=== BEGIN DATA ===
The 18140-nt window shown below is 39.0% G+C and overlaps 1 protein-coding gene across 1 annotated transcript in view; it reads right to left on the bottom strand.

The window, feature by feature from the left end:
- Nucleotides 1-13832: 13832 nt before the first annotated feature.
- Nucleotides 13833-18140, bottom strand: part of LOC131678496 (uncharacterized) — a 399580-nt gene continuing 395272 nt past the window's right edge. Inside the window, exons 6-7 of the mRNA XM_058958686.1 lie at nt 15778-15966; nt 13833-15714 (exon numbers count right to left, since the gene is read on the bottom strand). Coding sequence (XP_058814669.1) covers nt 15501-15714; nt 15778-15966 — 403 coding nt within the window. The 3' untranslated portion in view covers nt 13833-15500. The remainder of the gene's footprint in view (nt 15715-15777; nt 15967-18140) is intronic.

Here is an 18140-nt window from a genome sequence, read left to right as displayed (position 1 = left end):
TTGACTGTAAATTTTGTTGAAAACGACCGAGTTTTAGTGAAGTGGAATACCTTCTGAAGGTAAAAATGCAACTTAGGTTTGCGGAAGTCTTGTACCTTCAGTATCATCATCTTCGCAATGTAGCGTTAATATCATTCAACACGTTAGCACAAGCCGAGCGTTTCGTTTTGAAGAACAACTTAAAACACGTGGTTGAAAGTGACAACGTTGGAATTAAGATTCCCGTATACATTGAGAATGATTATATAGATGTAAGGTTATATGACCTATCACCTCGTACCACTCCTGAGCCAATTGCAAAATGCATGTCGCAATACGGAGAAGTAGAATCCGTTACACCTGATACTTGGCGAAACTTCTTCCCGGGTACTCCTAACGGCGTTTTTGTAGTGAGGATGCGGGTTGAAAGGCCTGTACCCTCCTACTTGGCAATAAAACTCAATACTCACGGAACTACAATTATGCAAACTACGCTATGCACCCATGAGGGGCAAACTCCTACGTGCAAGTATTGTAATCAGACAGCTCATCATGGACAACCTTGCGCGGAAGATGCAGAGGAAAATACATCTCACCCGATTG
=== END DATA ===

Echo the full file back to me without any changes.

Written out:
The 18140-nt window shown below is 39.0% G+C and overlaps 1 protein-coding gene across 1 annotated transcript in view; it reads right to left on the bottom strand.

The window, feature by feature from the left end:
- Nucleotides 1-13832: 13832 nt before the first annotated feature.
- Nucleotides 13833-18140, bottom strand: part of LOC131678496 (uncharacterized) — a 399580-nt gene continuing 395272 nt past the window's right edge. Inside the window, exons 6-7 of the mRNA XM_058958686.1 lie at nt 15778-15966; nt 13833-15714 (exon numbers count right to left, since the gene is read on the bottom strand). Coding sequence (XP_058814669.1) covers nt 15501-15714; nt 15778-15966 — 403 coding nt within the window. The 3' untranslated portion in view covers nt 13833-15500. The remainder of the gene's footprint in view (nt 15715-15777; nt 15967-18140) is intronic.

Here is an 18140-nt window from a genome sequence, read left to right as displayed (position 1 = left end):
TTGACTGTAAATTTTGTTGAAAACGACCGAGTTTTAGTGAAGTGGAATACCTTCTGAAGGTAAAAATGCAACTTAGGTTTGCGGAAGTCTTGTACCTTCAGTATCATCATCTTCGCAATGTAGCGTTAATATCATTCAACACGTTAGCACAAGCCGAGCGTTTCGTTTTGAAGAACAACTTAAAACACGTGGTTGAAAGTGACAACGTTGGAATTAAGATTCCCGTATACATTGAGAATGATTATATAGATGTAAGGTTATATGACCTATCACCTCGTACCACTCCTGAGCCAATTGCAAAATGCATGTCGCAATACGGAGAAGTAGAATCCGTTACACCTGATACTTGGCGAAACTTCTTCCCGGGTACTCCTAACGGCGTTTTTGTAGTGAGGATGCGGGTTGAAAGGCCTGTACCCTCCTACTTGGCAATAAAACTCAATACTCACGGAACTACAATTATGCAAACTACGCTATGCACCCATGAGGGGCAAACTCCTACGTGCAAGTATTGTAATCAGACAGCTCATCATGGACAACCTTGCGCGGAAGATGCAGAGGAAAATACATCTCACCCGATTG